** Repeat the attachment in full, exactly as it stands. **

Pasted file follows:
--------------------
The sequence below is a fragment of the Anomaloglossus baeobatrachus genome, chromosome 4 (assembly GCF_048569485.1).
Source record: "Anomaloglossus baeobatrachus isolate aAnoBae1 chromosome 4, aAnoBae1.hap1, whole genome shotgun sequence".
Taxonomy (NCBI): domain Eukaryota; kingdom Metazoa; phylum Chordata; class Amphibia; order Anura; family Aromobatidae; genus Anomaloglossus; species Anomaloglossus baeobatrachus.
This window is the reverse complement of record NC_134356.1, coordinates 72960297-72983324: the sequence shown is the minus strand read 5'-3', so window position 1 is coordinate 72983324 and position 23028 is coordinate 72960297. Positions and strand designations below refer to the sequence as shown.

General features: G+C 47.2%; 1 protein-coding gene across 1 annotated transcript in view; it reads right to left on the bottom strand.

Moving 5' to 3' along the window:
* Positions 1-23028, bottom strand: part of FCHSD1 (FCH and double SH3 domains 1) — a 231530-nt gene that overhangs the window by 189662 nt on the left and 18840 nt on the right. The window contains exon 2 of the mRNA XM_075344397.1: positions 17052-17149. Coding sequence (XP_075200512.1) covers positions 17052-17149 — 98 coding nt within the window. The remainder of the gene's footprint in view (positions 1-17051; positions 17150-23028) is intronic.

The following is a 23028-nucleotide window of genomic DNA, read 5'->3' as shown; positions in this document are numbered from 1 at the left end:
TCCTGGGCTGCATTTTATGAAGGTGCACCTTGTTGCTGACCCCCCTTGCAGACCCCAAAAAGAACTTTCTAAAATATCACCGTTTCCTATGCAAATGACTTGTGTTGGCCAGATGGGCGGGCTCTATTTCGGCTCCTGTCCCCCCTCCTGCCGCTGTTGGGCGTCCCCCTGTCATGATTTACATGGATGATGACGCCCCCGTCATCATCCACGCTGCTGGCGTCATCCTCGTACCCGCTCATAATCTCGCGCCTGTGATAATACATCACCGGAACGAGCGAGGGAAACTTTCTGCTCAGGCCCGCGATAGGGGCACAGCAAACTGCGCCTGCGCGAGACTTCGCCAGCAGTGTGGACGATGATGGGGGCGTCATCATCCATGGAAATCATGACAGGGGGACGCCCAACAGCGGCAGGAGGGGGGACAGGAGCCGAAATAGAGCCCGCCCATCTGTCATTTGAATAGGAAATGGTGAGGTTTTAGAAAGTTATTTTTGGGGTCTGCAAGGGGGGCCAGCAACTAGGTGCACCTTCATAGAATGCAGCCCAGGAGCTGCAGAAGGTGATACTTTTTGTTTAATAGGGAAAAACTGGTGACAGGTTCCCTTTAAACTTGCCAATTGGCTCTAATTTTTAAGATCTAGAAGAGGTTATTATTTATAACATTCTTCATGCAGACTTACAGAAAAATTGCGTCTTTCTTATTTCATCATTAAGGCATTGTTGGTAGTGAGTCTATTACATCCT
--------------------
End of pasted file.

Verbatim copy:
The sequence below is a fragment of the Anomaloglossus baeobatrachus genome, chromosome 4 (assembly GCF_048569485.1).
Source record: "Anomaloglossus baeobatrachus isolate aAnoBae1 chromosome 4, aAnoBae1.hap1, whole genome shotgun sequence".
Taxonomy (NCBI): domain Eukaryota; kingdom Metazoa; phylum Chordata; class Amphibia; order Anura; family Aromobatidae; genus Anomaloglossus; species Anomaloglossus baeobatrachus.
This window is the reverse complement of record NC_134356.1, coordinates 72960297-72983324: the sequence shown is the minus strand read 5'-3', so window position 1 is coordinate 72983324 and position 23028 is coordinate 72960297. Positions and strand designations below refer to the sequence as shown.

General features: G+C 47.2%; 1 protein-coding gene across 1 annotated transcript in view; it reads right to left on the bottom strand.

Moving 5' to 3' along the window:
* Positions 1-23028, bottom strand: part of FCHSD1 (FCH and double SH3 domains 1) — a 231530-nt gene that overhangs the window by 189662 nt on the left and 18840 nt on the right. The window contains exon 2 of the mRNA XM_075344397.1: positions 17052-17149. Coding sequence (XP_075200512.1) covers positions 17052-17149 — 98 coding nt within the window. The remainder of the gene's footprint in view (positions 1-17051; positions 17150-23028) is intronic.

The following is a 23028-nucleotide window of genomic DNA, read 5'->3' as shown; positions in this document are numbered from 1 at the left end:
TCCTGGGCTGCATTTTATGAAGGTGCACCTTGTTGCTGACCCCCCTTGCAGACCCCAAAAAGAACTTTCTAAAATATCACCGTTTCCTATGCAAATGACTTGTGTTGGCCAGATGGGCGGGCTCTATTTCGGCTCCTGTCCCCCCTCCTGCCGCTGTTGGGCGTCCCCCTGTCATGATTTACATGGATGATGACGCCCCCGTCATCATCCACGCTGCTGGCGTCATCCTCGTACCCGCTCATAATCTCGCGCCTGTGATAATACATCACCGGAACGAGCGAGGGAAACTTTCTGCTCAGGCCCGCGATAGGGGCACAGCAAACTGCGCCTGCGCGAGACTTCGCCAGCAGTGTGGACGATGATGGGGGCGTCATCATCCATGGAAATCATGACAGGGGGACGCCCAACAGCGGCAGGAGGGGGGACAGGAGCCGAAATAGAGCCCGCCCATCTGTCATTTGAATAGGAAATGGTGAGGTTTTAGAAAGTTATTTTTGGGGTCTGCAAGGGGGGCCAGCAACTAGGTGCACCTTCATAGAATGCAGCCCAGGAGCTGCAGAAGGTGATACTTTTTGTTTAATAGGGAAAAACTGGTGACAGGTTCCCTTTAAACTTGCCAATTGGCTCTAATTTTTAAGATCTAGAAGAGGTTATTATTTATAACATTCTTCATGCAGACTTACAGAAAAATTGCGTCTTTCTTATTTCATCATTAAGGCATTGTTGGTAGTGAGTCTATTACATCCT